How To Become A Scaffolder
Scaffolders are responsible for putting up and taking down scaffolding so that workers can safely reach the higher levels of buildings during construction, reconstruction and maintenance.
The job includes unloading equipment at the site, putting up the poles and fixing the scaffolding to the building to ensure it is safe. You will also lay planks across the scaffolding for workers to walk on and fix guard rails and safety netting. At the end of a project you will be responsible for taking the scaffolding down again.
Scaffolderss should be comfortable working at heights and have a sensible attitude to health and safety at work. You will also need to have good practical and organisational skills, be a good team player and be prepared to work long hours, including weekends.
No formal qualifications are required to enter the profession as a trainee, although it will help to have GCSEs in English and maths at grade C or above as well as a Level 2 Diploma in Construction and the Built Environment.
Trainee scaffolders mush take the one-day New Entrant Trainee and Scaffolding Labourer course (COTS) which introduces the basic skills for safe site working. You can then apply for the Construction Industry Scaffolders Record Scheme (CISRS) trainee card. To progress, you must take a Part 1 (ten-day) training course with an accredited training provider. The Part 1 course includes health and safety, manual handing and fall prevention training, as well as practical and theory tests to ensure you meet the minimum performance standards.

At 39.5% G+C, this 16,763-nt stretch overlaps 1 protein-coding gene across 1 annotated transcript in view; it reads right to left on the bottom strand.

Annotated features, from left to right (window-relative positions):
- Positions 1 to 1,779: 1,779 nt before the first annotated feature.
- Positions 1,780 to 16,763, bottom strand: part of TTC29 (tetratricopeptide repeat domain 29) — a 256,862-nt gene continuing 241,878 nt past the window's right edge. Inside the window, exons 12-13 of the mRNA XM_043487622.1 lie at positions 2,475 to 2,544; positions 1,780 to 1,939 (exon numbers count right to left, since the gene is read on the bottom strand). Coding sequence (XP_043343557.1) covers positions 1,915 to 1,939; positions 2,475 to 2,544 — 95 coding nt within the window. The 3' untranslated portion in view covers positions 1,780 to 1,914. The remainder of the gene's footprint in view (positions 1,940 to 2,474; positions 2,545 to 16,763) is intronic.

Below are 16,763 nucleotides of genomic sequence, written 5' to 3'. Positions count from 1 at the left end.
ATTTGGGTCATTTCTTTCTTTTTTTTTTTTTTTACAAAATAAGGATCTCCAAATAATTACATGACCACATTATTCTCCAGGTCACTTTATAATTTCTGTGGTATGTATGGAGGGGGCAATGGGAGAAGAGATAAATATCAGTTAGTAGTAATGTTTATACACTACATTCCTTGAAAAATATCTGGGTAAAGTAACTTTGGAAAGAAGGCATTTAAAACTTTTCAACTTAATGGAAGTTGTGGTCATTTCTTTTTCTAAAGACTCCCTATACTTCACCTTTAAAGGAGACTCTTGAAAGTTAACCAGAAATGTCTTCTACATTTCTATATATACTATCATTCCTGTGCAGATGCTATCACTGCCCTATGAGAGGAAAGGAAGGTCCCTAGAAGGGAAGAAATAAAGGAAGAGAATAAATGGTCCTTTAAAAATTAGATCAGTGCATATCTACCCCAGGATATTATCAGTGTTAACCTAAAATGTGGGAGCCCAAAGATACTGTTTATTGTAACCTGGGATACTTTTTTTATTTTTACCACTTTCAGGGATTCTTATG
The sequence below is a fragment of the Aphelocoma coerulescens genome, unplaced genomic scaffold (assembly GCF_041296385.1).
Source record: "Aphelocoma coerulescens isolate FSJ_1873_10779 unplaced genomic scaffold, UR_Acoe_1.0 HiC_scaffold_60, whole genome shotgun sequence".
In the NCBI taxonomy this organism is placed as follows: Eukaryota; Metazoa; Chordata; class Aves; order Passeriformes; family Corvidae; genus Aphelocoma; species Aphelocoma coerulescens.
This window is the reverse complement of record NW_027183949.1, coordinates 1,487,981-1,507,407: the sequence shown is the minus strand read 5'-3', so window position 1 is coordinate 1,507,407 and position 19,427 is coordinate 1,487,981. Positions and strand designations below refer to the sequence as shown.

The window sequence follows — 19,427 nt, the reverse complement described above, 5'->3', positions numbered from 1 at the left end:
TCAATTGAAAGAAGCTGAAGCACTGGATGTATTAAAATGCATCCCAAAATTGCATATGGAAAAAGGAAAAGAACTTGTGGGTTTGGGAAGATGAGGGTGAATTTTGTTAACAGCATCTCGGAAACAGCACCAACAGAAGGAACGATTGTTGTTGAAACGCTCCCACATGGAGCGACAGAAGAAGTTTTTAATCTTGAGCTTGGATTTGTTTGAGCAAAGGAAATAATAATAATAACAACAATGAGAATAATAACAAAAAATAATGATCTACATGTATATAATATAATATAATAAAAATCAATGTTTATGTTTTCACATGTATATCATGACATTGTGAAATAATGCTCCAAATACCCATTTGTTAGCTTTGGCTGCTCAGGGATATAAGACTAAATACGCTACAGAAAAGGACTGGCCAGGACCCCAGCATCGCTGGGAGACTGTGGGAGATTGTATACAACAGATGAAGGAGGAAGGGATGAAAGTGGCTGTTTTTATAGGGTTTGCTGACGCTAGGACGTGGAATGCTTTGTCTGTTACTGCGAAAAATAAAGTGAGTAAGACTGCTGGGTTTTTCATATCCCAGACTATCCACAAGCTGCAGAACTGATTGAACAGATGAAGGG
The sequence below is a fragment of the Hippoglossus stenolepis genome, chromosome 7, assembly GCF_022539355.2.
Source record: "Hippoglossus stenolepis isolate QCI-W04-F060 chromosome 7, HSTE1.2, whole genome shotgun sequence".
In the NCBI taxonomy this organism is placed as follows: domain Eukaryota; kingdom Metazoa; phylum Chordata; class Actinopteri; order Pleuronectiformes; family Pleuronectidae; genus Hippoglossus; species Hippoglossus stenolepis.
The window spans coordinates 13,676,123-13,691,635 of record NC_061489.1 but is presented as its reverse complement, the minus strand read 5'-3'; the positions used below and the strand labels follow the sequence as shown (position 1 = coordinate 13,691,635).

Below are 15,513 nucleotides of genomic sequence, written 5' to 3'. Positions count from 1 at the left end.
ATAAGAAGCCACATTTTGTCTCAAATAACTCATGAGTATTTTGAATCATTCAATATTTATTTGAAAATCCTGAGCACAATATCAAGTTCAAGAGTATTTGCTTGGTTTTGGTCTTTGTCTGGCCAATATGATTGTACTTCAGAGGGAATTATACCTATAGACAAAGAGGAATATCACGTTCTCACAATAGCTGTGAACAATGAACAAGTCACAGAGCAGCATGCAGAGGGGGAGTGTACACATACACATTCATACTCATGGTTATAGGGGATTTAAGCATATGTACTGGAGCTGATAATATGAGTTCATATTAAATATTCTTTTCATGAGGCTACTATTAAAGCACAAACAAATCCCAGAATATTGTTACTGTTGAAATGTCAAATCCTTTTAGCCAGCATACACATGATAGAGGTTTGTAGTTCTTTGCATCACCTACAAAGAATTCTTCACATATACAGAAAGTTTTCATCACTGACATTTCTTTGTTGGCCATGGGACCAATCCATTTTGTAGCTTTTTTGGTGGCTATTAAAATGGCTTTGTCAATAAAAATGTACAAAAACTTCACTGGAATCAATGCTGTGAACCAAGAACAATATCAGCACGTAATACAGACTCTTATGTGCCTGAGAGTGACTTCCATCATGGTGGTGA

After completing six months of practical experience you can take the Part 2 training course, which covers the more complex elements of scaffolding. You can then register for a National Vocational Qualification (NVQ) in Accessing Operations & Rigging, which is available at Level 2 and Level 3.
You will then complete a further six months of practical experience so that you can gather evidence for your NVQ. You will also be expected to take a further one-day skills test.
More information on training to be a scaffolder is available from the National Access and Scaffolding Confederation (NASC) and the Construction Industry Training Board (CITB).
Average Working Hours Per Week = Varies
Common Working Pattern
Time Taken To Qualify
What Next/Career Development
You could develop your career with further training and assessment and take on additional responsibilities, such as supervising a scaffolding crew or inspecting scaffolding once it is up. With experience, you could go on to work for specialist firms, such as an oil and gas company.
Facts And Figures
The National Access and Scaffolding Confederation (NASC) is the recognised trade body for access and scaffolding in the UK.*
The UK construction industry will need more than 600 additional qualified scaffolders every year from 2014 to 2018.**
82% of scaffolders are men.**
(Source: *NASC, **CITB).